“You can’t consistently win at solitaire unless you cheat,” Minerva said.
“I never cheat at cards.” It was true, if one ignored his uncanny ability to keep track of every card in a deck. Some people didn’t.
“Didn’t you just say that solitaire isn’t ‘cards’?” Gabe quipped.
Bloody arse. And to add insult to injury, Gabe was cracking his knuckles and getting on Jarret’s nerves.
“For God’s sake, stop that noise,” Jarret snapped.
“This, you mean?” Gabe said and deliberately cracked his knuckles again.
“If you don’t watch it, little brother, I’ll crack my knuckles against your jaw,” Jarret warned.
“Stop fighting!” Celia’s hazel eyes filled with tears as she glanced at the connecting door to Gran’s bedchamber. “How can you fight when Gran might be dying?”
“Gran isn’t dying,” said the eminently practical Minerva. Four years younger than Jarret, she lacked Celia’s flair for the dramatic ... except in the Gothic fiction she penned.
Besides, like Jarret, Minerva knew their grandmother better than their baby sister did. Hester Plumtree was indestructible. This “illness” was undoubtedly another ploy to make them toe her line.
Gran had already given them an ultimatum—they had to marry within the year or the whole lot of them would be disinherited. Jarret would have thrown the threat back in her face, but he couldn’t sentence his siblings to a life with no money.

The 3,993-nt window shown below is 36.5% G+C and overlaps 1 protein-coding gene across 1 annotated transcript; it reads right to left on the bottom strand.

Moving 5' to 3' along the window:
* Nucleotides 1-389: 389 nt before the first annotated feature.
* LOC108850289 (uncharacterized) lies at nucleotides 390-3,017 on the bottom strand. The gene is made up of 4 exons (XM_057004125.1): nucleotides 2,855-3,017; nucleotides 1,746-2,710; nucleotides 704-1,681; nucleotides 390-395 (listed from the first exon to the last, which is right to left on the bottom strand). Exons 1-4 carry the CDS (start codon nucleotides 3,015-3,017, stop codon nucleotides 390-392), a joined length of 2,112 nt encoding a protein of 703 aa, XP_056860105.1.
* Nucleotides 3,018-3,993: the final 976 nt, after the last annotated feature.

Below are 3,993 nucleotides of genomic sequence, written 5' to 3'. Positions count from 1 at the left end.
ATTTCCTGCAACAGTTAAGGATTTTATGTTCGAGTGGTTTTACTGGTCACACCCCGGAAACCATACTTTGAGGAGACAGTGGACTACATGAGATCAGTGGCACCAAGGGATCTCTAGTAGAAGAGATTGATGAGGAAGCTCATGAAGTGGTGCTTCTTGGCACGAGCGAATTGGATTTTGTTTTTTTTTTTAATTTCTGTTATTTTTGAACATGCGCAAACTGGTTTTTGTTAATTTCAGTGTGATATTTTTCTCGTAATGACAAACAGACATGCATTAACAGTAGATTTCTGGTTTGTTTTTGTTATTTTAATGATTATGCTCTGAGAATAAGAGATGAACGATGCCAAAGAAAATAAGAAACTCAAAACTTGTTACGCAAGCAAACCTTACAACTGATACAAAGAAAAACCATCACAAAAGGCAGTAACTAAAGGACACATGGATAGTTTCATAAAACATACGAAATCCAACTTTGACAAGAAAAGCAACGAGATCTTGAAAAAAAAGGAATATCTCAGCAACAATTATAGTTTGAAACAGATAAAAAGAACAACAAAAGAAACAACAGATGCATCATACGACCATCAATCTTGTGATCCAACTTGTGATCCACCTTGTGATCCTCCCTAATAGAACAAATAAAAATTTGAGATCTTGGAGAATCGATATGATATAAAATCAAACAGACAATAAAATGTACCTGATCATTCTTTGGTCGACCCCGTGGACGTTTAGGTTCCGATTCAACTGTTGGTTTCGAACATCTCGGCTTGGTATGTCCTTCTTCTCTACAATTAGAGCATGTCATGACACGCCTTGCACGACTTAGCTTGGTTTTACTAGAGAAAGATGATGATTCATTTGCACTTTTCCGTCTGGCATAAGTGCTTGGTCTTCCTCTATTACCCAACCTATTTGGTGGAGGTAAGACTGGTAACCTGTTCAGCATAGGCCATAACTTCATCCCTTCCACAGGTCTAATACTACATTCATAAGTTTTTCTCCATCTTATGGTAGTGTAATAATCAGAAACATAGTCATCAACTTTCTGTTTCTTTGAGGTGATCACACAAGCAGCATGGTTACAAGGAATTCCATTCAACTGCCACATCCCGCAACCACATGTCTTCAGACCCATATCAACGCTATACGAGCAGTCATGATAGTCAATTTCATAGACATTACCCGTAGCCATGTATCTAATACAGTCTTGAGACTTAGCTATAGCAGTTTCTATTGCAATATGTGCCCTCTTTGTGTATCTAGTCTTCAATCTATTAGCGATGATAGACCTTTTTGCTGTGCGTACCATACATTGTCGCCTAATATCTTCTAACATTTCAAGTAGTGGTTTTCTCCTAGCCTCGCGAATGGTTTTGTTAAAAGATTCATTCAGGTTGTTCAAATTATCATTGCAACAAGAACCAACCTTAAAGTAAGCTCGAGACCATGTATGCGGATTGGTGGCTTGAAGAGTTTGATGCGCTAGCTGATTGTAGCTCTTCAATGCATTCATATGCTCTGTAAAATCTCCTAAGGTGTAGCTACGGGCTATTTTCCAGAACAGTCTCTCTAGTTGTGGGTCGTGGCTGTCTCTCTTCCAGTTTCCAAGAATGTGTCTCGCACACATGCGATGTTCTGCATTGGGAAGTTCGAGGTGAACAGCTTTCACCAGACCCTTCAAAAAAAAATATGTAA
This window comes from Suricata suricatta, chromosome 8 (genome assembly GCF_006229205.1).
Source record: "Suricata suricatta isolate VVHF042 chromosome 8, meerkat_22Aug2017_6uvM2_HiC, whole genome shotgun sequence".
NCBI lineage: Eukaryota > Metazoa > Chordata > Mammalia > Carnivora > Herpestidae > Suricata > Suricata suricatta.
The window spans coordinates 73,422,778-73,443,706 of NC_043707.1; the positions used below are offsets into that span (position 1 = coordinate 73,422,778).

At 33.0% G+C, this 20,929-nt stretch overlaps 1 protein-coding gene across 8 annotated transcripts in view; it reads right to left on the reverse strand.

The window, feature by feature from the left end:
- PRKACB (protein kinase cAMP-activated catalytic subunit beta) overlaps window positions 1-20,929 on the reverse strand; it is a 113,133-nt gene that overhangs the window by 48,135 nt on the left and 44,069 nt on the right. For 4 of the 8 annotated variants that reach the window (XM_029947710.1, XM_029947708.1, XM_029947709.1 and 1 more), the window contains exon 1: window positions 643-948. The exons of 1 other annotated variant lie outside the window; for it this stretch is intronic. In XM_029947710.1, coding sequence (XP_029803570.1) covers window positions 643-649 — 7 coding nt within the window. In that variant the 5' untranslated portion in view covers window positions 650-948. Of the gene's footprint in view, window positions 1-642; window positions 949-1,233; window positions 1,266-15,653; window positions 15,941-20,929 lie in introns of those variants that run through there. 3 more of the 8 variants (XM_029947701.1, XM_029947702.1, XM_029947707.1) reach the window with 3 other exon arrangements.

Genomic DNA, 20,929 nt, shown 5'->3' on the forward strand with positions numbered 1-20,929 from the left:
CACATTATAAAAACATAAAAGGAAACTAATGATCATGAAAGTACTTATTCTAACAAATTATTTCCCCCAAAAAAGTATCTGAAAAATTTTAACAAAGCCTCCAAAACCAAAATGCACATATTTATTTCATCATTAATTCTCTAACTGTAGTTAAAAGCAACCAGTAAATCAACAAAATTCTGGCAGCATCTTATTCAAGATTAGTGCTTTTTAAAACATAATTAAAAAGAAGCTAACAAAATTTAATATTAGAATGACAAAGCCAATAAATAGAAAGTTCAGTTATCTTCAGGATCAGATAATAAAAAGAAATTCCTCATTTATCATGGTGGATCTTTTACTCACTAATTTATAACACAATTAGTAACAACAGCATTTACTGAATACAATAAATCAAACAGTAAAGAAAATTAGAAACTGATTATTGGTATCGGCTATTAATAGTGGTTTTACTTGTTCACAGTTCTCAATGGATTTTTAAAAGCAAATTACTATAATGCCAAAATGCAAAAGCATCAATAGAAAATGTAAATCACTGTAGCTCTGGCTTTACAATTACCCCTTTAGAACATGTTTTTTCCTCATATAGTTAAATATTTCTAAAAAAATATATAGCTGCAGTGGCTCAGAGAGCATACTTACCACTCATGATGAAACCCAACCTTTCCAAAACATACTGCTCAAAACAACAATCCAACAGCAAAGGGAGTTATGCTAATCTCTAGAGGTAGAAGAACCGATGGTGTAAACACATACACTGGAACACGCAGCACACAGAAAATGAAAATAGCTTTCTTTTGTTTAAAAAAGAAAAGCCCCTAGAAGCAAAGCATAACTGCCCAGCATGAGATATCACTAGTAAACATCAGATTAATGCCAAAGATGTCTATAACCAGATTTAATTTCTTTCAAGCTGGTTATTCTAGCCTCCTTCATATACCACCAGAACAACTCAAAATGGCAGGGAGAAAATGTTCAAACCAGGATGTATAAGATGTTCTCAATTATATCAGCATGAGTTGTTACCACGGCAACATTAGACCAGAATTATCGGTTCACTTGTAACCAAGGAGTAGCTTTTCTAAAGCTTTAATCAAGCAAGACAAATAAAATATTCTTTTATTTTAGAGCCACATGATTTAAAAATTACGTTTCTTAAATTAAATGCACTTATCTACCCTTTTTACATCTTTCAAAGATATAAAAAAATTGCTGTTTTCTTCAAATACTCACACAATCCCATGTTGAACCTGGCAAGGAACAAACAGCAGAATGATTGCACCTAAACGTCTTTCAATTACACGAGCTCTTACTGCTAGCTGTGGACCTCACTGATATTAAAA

Oliver had tried to fight her edict, then had surprised them by getting himself leg-shackled to an American woman. But that hadn’t satisfied Gran. She still wanted her pound of flesh from the rest of them. And now there were fewer than ten months left.
That was what had put Jarret off his game lately—Gran’s attempt to force him into marrying the first female who didn’t balk at the Sharpe family reputation for scandal and licentiousness. It made him desperate to win a large score, so he could support his siblings on his winnings and they could all tell her to go to hell.
But desperation was disaster at the gaming tables. His success depended on keeping a cool head and not caring about the outcome. Only then could he play to the cards he was dealt. Desperation made a man take risks based on emotion instead of skill. And that happened to him too much, lately.
What on earth did Gran think she would accomplish by forcing them to marry? She’d merely spawn more miserable marriages to match that of their parents.
But Oliver isn’t miserable.
Oliver had been lucky. He’d found the one woman who would put up with his nonsense and notoriety. The chance of that happening twice in their family was small. And four more times? Abysmally small. Lady Fortune was as fickle in life as in cards.